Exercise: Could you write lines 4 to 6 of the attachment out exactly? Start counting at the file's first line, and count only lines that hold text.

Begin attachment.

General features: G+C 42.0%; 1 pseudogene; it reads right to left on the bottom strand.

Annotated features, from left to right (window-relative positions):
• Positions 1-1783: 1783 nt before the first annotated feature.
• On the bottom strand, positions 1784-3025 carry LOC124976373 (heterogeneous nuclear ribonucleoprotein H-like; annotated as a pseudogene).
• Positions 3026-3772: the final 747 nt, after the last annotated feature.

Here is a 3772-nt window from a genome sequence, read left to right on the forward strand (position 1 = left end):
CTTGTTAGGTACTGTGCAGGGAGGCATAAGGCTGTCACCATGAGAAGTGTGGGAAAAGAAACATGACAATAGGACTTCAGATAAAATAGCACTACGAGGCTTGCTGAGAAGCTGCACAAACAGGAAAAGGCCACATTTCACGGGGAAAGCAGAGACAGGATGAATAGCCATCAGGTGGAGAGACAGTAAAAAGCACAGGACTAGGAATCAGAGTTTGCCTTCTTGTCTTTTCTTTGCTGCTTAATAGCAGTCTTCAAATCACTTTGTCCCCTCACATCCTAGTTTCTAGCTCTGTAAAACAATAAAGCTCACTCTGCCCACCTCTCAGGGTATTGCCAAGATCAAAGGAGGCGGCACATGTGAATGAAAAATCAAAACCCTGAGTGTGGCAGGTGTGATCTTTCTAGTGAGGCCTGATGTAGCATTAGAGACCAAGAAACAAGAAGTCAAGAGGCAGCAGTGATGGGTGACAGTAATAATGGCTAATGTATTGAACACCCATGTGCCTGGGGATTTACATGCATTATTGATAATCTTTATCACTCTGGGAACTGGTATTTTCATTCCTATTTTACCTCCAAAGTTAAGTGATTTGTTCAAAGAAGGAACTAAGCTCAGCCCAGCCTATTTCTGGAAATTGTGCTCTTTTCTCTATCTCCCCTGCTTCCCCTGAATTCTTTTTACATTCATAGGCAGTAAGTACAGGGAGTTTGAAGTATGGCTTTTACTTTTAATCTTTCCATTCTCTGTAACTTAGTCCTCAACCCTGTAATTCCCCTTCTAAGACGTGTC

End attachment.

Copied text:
• On the bottom strand, positions 1784-3025 carry LOC124976373 (heterogeneous nuclear ribonucleoprotein H-like; annotated as a pseudogene).
• Positions 3026-3772: the final 747 nt, after the last annotated feature.

Here is a 3772-nt window from a genome sequence, read left to right on the forward strand (position 1 = left end):